The 1906 San Francisco earthquake occured on April 18, 1906 at 05:12 AM local time in the San Francisco Bay Area of central California. For additional information, check out our lists of links and references below.)
|Date:||April 18, 1906 at 13:12 UTC (or 05:12 AM local time)|
|Location:||37.7 (N) latitude, -122.5 (W) longitude|
|Magnitude:||7.9 Mw, 7.7 Ms (The "traditional" magnitude of 8.3 for this earthquake was based on work by Richter . More recent research indicates that estimates in the range from 7.7 to 7.9 are more reliable.)|
|Faulting:||The San Andreas fault ruptured 430 km from San Juan Bautista to the Cape Mendocino triple junction. The motion was predominately right-lateral strike-slip, with a peak displacement of 6 meters near Olema.|
|$ 400,000,000 in 1906 $$$|
The earthquake was felt throughout California and Nevada. The following description is taken from the paper by Dr. William Ellsworth in USGS Professional Paper 1515 - "The San Andreas Fault System, California".
The California earthquake of April 18, 1906, ranks as one of the most significant earthquakes of all time. Today, its importance comes more from the wealth of scientific knowledge derived from it than from its sheer size. Rupturing the northernmost 430 km of the San Andreas fault from northwest San Juan Bautista to the triple junction of Cape Mendocino, the earthquake confounded contemporary geologists with its large, horizontal displacements and great rupture length. Indeed the significance of the fault and recognition of its large cumulative offset would not be fully appreciated until the advent of plate tectonics more than half a century later. Analysis of the 1906 displacements and strain in the surrounding crust led Reid (1910) to formulate his elastic-rebound theory of the earthquake source, which remains today the principal model of the earthquake cycle.
As a basic reference about the earthquake and the damage it caused, geologic observations of the fault rupture and shaking effects, and other consequences of the earthquake, Lawson's (1908) report remains the authoritative work, as well as arguably the most important study of a single earthquake. In the public's mind, this earthquake is perhaps remembered most for the fire it spawned in San Francisco, giving it the somewhat misleading appellation of the "San Francisco earthquake." Shaking damage, however, was equally severe in many other places along the fault rupture. The frequently quoted value of 700 deaths caused by the earthquake and fire is now believed to underestimate the total loss of life by a factor of 3 or 4. Most of the fatalities occurred in San Francisco, and 189 were reported elsewhere.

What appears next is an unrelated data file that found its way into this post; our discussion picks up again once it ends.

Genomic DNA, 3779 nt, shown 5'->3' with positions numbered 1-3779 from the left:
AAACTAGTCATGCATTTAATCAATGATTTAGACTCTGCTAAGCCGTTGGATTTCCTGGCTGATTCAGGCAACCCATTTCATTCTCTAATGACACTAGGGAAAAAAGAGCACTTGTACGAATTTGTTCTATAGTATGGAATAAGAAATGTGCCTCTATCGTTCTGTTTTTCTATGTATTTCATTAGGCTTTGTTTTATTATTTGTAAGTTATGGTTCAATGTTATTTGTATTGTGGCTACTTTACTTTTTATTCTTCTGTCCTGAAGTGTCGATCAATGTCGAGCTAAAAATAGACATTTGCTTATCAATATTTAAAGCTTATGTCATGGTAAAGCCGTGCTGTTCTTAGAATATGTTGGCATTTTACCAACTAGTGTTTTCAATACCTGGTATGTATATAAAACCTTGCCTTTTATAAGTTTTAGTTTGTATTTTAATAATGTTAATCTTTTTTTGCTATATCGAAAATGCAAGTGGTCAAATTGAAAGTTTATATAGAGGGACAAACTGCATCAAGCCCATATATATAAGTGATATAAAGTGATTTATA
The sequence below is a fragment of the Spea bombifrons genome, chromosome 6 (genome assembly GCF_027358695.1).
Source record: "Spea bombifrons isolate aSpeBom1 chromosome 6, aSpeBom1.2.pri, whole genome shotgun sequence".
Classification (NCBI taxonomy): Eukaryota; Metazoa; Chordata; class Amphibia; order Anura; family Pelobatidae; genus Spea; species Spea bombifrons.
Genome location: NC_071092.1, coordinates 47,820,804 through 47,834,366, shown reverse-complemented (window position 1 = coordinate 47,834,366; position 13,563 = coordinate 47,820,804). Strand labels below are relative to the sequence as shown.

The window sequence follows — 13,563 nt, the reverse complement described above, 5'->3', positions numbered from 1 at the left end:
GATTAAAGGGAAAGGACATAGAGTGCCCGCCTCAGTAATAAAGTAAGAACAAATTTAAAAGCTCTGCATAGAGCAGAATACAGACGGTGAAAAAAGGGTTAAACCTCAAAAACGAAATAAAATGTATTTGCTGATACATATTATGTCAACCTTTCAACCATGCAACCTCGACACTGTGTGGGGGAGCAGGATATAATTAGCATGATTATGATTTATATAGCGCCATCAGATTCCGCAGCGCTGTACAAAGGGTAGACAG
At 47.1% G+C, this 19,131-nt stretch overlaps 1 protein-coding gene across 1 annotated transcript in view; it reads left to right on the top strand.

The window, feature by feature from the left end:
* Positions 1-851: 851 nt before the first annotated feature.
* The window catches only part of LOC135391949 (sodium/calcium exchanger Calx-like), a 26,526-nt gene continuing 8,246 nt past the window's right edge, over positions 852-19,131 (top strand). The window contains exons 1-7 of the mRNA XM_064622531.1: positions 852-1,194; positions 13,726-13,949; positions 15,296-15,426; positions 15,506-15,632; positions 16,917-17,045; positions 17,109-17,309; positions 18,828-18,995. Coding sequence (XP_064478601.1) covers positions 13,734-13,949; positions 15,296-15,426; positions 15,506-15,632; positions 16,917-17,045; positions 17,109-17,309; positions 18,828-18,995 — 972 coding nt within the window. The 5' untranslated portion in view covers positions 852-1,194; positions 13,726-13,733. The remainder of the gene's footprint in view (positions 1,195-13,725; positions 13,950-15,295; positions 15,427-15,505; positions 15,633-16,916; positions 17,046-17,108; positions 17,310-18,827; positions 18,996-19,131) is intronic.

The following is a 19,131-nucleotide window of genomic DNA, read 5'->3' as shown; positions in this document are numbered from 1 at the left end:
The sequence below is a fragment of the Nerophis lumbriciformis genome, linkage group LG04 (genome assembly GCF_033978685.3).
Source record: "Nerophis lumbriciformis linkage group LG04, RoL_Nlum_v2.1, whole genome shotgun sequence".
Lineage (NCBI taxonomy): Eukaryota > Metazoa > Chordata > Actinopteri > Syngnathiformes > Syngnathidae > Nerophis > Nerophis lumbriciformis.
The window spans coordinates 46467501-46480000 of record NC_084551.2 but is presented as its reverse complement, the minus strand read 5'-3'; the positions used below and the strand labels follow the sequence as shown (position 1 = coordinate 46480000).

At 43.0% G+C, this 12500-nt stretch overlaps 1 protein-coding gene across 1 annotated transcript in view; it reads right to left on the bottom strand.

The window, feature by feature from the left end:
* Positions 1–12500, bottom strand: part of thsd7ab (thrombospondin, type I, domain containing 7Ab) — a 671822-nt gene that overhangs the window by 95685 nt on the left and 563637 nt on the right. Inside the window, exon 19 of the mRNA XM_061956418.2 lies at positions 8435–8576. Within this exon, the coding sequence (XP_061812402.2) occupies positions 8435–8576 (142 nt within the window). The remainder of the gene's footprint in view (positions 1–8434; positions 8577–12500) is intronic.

Here is a collection of materials on the 1906 earthquake:
- 1906 San Francisco Earthquake from Museum of the City of San Francisco
- "The Great Shake: San Francisco, 1906"
from the Exploratorium's
online exhibit about Life Along the Faultline
- Modified Mercalli Intensity Maps for the 1906 San Francisco Earthquake Plotted in ShakeMap Format
- Information on the 1906 earthquake from the NEIC
- UC Berkeley California Heritage Collection
- San Francisco Earthquake and Fire Stereographs
- San Francisco Earthquake and Fire Stereographs by W.S Smith
- Stereograph cards of the San Francisco Earthquake and Fire, 1906
- Views of San Francisco and Oakland, California, after the 1906 earthquake and fire
- Photographs of the San Francisco Earthquake and Fire from the Charles Derleth Papers
- San Francisco Earthquake and Fire Photographs by the Miles Brothers, 1906
- Relief Camps for Refugees from the San Francisco Earthquake and Fire
- San Francisco Chinese Community and Earthquake Damage
- Flash Presentation of 1906 Earthquake Photographs from the collections at UC - Berkeley's NISEE.
- Photographs and reports from America Hurrah
- Hansen, G., and E. Condon, Denial of Disaster, Chronicle Press, San Francisco, CA, 1989.
- Lawson, A. C. (ed.),The California Earthquake of April 18, 1906, 1908, Reprinted 1969 by the Carnegie Institution of Washington.
This is a comprehensive report on the 1906 earthquake, published by the State Earthquake Investigation Commission, and comprises two volumes and an atlas. An excellent resource.
- Schultz, S., and R. Wallace, The San Andreas Fault, USGS General Interest Publication, 1989.
This "General Interest Publication" is a nice introduction to the San Andreas for a general audience.
- Schwartz, Richard, Earthquake Exodus, 1906: Berkeley Responds to the San Francisco Refugees, RSB Books, 2005.
- Tobriner, Stephen Bracing for Disaster: Earthquake-Resistant Architecture and Engineering in San Francisco, 1838-1933, Heyday Books, Berkeley, CA, 2006.
- Wald, D. J., Kanamori, H., Helmbeger, D. V., and T. H. Heaton,
Source Study of the 1906 San Francisco Earthquake, Bulletin of the
Seismological Society of America, 83, 981-1019, 1993.
- Wallace, R.R. (ed.), The San Andreas Fault System, California, USGS Professional Paper 1515, Denver, CO, 283 pp., paperback, 1990.
A collection of review articles on the San Andreas Fault, covering the evolution, physiography, seismicity, and deformation along the fault. Excellent reference.